The result is a constantly evolving symphony of a 21-time Grammy Award winner. Already, there seems to be an acknowledgement that parts of Donda 2 need more work: One day after the V.2.22.22 update, he pulled “Keep It Burning”—one of the tracks that actually made “Happy” sound comparatively finished—and then updated the drums on “True Love,” removing the 8-bit filter he used on the original to let them breathe on what he’s calling the “Stadium Version.” (The drum break on “True Love” is the same immediately recognizable one he used on “Runaway,” a detail that evokes memories of Kanye’s more refined work.) Beyond those small tweaks, other massive changes should be coming soon: The current track list (itself a living document) includes 34 songs, and just this past weekend, Kanye posted pictures of himself in the studio with indie darlings Beach House, whom he brought in presumably to work on this album. We don’t know what the final shape of Donda 2 will look like; it’s reasonable to assume that Kanye doesn’t either.

Watching him figure it out is potentially fascinating as an art experiment, but at the moment it’s an even better exercise in commerce. Even with the deluge of illegal Mega and Zippyshare links that follow each Donda 2 update, Kanye and Stem Player maker Kano Computing say they’ve moved a lot units, and even though the new project isn’t available on Spotify, the album’s accompanying publicity helped make Kanye the most-streamed artist on the platform on both Saturday and Sunday. It’s also great brand management: An artist who’s relentlessly pushed himself as a capital-A Auteur for nearly two decades gets to roll out half-finished songs about his divorce and hone them publicly, imagining himself as a modern-day Warhol inviting spectators to marvel at an unfinished violin painting. Where the music had often felt recently like a loss leader for Kanye’s more lucrative endeavors—remember, he became a billionaire off of Yeezys, not Yeezus—he’s now found a way to bottle his art and sell it back to diehards for $200 a pop. As Kano Computing CEO Alex Klein tweeted last week, “Anywhere else, you’re not getting the vision.”

You’ll notice that thus far, we haven’t discussed the result of that vision aside from the unfinished tracks. Perhaps that’s the point: As an album—to the extent it is an album at the moment—Donda 2 is uneven, never rising to the highs of his best work or quite falling to the lows of lesser projects like Ye. In many ways, it’s the divorce album the original Donda promised to be. Sometimes, that’s effective, like on “Get Lost” and “Too Easy,” which effectively tap into the wounded-soul AutoTune stylings that made 808s & Heartbreaks the most influential album of the 2010s. Other times, the toxicity of Kanye’s social media harassment of his estranged wife, Kim Kardashian, and her new boyfriend, Pete Davidson, spills onto the page. The album’s current leadoff track, “Security”—built around the refrain “I ain’t gettin’ frisked / I put your security at risk”—may not be the worst song Kanye’s ever made, but it’s certainly one of the grossest (and miles away from the “accountability” he pledged to take earlier this month). Even on Donda 2’s best moments, which tend to retreat from the real-life drama surrounding Kanye, the specter of his divorce looms—on the triumphant Migos and Baby Keem team-up “We Did It Kid,” Offset raps, “Helpin’ Ye find Kim / In the black double-M Benz.” This isn’t exactly Blood on the Tracks, but if you’re interested in hearing Kanye whine about how Kim dressed their daughter in Nike instead of Adidas, there’s enough for you to enjoy.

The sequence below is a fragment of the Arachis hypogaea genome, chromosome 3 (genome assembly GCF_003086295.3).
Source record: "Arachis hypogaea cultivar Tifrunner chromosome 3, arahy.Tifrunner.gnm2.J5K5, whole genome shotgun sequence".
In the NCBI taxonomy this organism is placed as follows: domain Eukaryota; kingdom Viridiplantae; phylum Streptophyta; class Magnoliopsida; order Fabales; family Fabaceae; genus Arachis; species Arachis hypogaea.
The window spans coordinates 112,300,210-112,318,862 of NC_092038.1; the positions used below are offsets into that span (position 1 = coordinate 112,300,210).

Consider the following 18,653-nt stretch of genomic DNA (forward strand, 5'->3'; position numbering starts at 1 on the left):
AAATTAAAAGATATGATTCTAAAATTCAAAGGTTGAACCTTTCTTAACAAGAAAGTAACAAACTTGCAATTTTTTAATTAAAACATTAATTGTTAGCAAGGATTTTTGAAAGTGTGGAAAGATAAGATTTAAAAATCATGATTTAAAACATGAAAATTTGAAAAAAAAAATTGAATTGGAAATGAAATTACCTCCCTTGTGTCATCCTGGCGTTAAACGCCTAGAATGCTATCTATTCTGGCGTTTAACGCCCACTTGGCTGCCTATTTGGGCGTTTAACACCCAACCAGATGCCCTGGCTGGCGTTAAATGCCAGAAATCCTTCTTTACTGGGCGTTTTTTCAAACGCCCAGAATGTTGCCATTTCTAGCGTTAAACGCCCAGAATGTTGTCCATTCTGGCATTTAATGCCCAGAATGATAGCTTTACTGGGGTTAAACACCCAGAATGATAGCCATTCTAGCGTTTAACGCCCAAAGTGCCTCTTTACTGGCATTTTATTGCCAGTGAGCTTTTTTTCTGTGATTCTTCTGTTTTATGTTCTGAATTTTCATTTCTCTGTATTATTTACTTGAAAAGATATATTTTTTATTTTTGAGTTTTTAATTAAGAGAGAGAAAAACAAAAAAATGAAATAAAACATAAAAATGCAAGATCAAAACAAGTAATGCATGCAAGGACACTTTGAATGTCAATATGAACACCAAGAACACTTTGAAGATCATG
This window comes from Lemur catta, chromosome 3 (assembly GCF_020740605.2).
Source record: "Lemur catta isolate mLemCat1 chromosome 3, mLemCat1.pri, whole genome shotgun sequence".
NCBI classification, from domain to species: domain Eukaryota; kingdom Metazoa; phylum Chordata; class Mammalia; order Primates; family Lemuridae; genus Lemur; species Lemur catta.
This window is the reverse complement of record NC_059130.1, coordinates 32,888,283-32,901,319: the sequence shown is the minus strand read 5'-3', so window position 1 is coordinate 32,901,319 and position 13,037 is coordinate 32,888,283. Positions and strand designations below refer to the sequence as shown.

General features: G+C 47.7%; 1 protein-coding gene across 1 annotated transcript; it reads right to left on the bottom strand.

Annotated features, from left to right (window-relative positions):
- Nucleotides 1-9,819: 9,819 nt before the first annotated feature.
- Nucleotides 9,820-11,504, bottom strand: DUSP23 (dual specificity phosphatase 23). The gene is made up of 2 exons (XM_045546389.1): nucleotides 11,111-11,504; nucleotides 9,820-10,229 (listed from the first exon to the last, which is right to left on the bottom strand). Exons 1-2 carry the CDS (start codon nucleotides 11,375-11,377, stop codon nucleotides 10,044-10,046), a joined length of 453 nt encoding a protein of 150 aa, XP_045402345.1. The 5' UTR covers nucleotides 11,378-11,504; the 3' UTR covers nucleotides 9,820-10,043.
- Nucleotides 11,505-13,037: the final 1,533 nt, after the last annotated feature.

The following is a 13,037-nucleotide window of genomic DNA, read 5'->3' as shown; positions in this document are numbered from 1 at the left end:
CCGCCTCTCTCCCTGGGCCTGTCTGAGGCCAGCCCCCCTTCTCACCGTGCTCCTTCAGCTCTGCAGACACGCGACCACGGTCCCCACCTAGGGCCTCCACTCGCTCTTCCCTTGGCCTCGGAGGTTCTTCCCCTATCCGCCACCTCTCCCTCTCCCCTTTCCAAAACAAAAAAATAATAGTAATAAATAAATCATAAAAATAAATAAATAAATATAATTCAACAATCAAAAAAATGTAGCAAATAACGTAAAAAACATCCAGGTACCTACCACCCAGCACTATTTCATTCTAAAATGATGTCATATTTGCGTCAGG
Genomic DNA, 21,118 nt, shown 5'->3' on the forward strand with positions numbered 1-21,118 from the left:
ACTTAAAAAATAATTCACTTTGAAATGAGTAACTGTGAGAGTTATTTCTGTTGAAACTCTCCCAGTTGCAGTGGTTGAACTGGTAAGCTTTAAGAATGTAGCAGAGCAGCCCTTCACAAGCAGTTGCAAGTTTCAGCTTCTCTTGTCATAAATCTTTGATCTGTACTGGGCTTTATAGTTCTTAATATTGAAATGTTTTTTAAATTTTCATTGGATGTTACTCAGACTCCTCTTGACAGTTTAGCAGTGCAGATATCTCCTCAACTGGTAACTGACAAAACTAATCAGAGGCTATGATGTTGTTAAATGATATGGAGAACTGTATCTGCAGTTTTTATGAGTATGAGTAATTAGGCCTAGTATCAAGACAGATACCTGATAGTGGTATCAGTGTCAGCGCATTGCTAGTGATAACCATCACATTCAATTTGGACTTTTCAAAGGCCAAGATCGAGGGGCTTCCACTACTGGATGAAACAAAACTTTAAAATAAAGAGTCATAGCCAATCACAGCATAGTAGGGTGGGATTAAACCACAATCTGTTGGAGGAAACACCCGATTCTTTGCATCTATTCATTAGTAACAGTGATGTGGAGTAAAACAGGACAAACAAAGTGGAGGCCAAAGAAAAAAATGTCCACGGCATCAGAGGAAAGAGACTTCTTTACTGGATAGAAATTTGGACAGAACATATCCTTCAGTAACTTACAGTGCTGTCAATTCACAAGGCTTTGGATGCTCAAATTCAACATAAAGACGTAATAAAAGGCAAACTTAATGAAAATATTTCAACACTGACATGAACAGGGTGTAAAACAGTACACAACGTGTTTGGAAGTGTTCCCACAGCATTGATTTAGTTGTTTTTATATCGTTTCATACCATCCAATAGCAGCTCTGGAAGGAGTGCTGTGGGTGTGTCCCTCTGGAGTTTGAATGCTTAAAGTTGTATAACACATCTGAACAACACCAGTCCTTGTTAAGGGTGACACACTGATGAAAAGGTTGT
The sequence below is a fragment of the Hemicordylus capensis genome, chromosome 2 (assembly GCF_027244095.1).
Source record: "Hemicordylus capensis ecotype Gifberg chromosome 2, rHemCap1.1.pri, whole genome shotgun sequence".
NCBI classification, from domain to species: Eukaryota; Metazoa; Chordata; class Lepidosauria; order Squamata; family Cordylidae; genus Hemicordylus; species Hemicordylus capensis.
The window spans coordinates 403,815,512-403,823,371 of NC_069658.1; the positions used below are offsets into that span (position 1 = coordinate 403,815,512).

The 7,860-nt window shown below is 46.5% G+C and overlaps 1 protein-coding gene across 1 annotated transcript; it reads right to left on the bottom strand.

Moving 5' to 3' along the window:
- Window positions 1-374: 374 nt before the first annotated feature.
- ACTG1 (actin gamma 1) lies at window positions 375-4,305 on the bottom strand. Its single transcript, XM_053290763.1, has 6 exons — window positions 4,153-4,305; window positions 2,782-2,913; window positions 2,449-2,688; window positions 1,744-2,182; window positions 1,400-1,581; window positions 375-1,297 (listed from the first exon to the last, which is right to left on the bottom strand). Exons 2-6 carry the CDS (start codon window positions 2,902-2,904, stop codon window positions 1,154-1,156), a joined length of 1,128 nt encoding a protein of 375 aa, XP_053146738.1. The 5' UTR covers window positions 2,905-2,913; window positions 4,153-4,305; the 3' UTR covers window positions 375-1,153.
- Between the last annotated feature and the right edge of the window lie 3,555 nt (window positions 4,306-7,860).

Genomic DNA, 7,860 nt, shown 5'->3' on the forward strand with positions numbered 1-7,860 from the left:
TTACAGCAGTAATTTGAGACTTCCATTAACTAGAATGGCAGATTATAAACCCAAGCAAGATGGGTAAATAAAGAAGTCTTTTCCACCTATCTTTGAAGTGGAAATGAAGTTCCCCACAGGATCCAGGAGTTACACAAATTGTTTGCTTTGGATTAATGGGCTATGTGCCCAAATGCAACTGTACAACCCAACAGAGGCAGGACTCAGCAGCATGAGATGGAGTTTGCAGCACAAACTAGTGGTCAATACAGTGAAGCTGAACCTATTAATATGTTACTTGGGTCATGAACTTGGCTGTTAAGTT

With untold changes and as many as 18 tracks still to come, assessing Donda 2 comprehensively is a fool’s errand. Will the sample of Kim’s SNL monologue on “Sci Fi” survive once the lawyers get wind of it? How about the song’s regrettable “semen / Morgan Freeman” bars? Will Jack Harlow’s forgettable feature on the Virgil Abloh tribute “Louie Bags” appear on the next iteration? These are unanswerable questions that Kanye is hoping you’ll become invested in. But for now, Donda 2 is something like Schrödinger’s zip file—it’s neither good nor bad until Kanye declares it finished. Plus, if you don’t like what you hear, you can always customize it with your Stem Player, provided you’re willing to shell out a day’s pay for the privilege.

We often think of albums as immaculate conceptions, arriving fully formed and ready to ingest, as opposed to the product of countless hours of labor. Even when legacy acts get expansive reissues with dozens of outtakes tacked on, the bonus tracks follow the canonical work, sitting there as curiosities for self-styled scholars to dissect—they’re meant to enhance the listening experience, not replace it. It’s that kind of documentation that makes the first two acts of Netflix’s jeen-yuhs a compelling watch, as it charts the evolution of The College Dropout from rough demo to genre-shifting classic. While watching the doc, we have the benefit of knowing what that project would become; seeing the sweat that Kanye poured into it only enhances our appreciation of it. Nearly 20 years after that album, Kanye is asking us to experience that process in reverse—he’s selling the sweat with no clear indication of what the end product will look like. It’s a leap of faith that many of his biggest fans are willing to take. The question now is whether Kanye can reward that devotion by finishing Donda 2, or whether he thinks access to his process is enough to justify the cost of admission. Until we get an answer, it’s hard to say just how seriously we should take him.